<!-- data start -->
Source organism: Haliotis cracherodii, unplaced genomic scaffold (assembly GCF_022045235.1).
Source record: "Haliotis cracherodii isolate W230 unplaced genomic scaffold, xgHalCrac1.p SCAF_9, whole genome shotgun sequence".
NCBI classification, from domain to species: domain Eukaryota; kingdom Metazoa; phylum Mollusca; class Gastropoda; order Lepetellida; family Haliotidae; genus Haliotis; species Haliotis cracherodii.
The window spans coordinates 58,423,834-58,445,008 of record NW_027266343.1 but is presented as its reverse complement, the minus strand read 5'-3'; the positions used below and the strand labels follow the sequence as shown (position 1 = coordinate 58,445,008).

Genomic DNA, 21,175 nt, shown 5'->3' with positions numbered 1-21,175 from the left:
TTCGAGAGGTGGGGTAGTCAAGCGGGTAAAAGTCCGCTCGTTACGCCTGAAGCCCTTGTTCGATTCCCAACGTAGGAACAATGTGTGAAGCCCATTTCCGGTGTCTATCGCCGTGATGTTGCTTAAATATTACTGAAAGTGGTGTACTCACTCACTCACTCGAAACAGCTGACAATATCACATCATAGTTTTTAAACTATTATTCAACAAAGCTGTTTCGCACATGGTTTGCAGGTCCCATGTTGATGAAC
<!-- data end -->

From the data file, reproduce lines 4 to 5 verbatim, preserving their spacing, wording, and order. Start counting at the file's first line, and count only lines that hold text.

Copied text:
The window spans coordinates 58,423,834-58,445,008 of record NW_027266343.1 but is presented as its reverse complement, the minus strand read 5'-3'; the positions used below and the strand labels follow the sequence as shown (position 1 = coordinate 58,445,008).

Genomic DNA, 21,175 nt, shown 5'->3' with positions numbered 1-21,175 from the left: